A team of Seattle researchers led by Dr. Leo Stamatatos recently created an HIV vaccine candidate that could induce the immune system to defend against a wide range of HIV strains.
The vaccine contains protein antigens that provoke B cells’ progenitors into binding, which is an immune response key to combatting HIV. Binding blocks the HIV virus from spreading.
“The hypothesis and approach is something completely different from what’s been done before” Stamatatos, a member of the Vaccine and Infectious Disease Division at Fred Hutchinson Cancer Research Center, said. “Just for that, I feel optimistic that we’re going to be one step closer to finding a vaccine.”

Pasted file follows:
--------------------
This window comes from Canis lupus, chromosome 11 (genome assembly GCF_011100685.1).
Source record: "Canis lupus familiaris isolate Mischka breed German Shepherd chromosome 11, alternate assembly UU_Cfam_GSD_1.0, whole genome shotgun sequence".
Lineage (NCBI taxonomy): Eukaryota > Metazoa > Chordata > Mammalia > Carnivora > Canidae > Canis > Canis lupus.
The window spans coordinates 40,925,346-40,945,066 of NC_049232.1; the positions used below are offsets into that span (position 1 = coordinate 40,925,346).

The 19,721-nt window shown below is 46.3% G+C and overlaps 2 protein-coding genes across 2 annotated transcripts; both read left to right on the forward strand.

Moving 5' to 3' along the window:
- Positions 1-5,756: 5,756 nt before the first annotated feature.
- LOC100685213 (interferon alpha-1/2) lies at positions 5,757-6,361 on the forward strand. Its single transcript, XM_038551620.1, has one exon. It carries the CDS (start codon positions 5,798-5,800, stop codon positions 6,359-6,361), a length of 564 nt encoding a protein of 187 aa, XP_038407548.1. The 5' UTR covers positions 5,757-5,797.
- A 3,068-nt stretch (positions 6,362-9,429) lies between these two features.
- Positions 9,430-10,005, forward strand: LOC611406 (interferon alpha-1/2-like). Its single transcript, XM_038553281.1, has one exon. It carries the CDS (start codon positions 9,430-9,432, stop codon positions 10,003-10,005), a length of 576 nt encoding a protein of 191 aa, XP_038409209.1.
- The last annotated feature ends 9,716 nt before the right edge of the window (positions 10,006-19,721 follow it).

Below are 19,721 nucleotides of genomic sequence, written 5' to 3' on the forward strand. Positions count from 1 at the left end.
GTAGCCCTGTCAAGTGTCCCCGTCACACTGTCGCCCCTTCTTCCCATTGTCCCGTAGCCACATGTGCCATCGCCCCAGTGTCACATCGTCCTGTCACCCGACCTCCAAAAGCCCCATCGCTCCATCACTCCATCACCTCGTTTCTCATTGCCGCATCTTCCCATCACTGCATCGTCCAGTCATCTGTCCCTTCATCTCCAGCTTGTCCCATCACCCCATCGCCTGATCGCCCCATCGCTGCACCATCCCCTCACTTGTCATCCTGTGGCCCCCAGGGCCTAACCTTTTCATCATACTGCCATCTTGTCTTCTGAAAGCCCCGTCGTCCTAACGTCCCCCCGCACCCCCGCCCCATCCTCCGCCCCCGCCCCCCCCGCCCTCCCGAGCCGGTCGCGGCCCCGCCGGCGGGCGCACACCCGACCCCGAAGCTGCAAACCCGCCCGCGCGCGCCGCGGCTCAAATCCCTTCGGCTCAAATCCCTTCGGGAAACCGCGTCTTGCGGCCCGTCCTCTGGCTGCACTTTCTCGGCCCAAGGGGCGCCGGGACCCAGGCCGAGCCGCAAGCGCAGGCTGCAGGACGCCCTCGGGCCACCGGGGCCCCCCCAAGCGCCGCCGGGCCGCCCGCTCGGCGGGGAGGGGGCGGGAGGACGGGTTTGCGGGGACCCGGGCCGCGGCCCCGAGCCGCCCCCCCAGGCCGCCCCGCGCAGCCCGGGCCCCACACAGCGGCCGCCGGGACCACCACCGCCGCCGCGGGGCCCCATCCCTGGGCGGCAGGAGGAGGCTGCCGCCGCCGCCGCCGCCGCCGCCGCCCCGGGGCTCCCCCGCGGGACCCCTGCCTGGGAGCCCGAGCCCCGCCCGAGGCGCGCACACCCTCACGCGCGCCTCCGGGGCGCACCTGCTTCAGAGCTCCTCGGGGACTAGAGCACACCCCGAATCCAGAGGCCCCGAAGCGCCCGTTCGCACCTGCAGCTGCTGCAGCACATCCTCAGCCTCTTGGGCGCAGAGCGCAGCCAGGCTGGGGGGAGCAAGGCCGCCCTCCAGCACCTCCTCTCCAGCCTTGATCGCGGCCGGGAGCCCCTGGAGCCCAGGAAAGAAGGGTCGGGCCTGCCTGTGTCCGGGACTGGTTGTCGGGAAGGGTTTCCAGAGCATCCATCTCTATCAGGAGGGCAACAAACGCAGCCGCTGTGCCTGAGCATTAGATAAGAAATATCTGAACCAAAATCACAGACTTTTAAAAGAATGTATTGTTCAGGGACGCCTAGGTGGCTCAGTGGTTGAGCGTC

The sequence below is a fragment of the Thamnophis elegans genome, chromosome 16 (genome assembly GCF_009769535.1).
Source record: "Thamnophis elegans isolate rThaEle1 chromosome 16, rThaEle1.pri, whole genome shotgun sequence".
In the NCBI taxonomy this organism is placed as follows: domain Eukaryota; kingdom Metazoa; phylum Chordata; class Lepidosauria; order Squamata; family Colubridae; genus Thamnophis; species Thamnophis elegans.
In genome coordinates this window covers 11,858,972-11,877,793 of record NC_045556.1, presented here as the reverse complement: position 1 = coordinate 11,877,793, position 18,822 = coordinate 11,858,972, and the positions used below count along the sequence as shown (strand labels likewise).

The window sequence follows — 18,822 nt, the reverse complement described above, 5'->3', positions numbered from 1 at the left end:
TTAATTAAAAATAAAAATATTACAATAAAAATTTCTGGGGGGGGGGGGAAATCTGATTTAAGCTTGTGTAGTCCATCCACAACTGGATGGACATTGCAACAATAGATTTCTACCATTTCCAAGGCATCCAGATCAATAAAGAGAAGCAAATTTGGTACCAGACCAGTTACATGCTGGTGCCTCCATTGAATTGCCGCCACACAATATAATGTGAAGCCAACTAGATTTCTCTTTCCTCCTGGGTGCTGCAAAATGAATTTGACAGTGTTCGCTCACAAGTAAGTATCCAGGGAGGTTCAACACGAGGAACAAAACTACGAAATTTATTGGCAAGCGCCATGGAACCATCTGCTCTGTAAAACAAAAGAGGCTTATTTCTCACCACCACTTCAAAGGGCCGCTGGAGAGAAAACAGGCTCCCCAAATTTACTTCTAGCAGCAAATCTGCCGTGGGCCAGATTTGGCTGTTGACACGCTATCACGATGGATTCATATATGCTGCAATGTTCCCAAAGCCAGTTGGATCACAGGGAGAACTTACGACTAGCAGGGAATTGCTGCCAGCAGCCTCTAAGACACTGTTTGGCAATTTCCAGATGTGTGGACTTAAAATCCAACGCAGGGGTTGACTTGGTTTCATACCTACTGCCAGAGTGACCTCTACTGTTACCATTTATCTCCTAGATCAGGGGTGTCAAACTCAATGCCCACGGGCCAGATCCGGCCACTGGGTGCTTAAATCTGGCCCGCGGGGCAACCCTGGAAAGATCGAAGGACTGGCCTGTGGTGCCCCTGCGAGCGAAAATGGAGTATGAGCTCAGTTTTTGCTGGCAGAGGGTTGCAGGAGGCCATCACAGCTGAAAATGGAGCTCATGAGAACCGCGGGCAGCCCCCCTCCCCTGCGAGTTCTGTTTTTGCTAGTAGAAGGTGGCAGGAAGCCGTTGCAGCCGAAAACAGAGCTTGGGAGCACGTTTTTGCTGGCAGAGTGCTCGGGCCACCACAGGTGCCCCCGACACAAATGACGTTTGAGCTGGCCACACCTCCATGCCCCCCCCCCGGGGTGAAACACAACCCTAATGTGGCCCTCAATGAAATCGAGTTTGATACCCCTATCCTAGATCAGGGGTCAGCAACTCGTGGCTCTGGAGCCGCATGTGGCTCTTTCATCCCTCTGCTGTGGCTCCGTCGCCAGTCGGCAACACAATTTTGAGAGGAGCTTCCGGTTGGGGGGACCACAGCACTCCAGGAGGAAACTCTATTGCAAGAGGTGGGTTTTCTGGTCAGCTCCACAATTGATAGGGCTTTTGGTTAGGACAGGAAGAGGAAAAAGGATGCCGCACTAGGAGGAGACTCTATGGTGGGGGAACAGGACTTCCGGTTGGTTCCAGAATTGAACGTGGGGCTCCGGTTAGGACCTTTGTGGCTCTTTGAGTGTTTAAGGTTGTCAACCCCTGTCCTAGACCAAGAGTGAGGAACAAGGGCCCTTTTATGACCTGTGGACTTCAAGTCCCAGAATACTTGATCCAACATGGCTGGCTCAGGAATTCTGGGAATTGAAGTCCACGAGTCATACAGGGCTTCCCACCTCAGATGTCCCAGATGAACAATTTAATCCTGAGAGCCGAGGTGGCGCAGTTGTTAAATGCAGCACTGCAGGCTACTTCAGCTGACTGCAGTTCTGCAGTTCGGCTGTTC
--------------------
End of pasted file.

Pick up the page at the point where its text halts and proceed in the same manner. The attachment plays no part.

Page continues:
If all goes well, researchers plan for a vaccine to be approved for human trials in the next two years. Such future clinical trials will determine the efficacy of the vaccine’s ability to block HIV in humans.
Then scientists will research how to keep the immune response stable for long periods of time. They will also discover how to keep the antibodies at the specific site of HIV.
“These findings give researchers new clues to improve the chances of inducing broadly neutralizing antibodies, which is the holy grail of an HIV vaccine” Dr. Julie McElrath, senior vice president and director of the Vaccine and Infectious Disease Division at Fred Hutchinson Cancer Research Center, said.
More details can be found in "Science" magazine.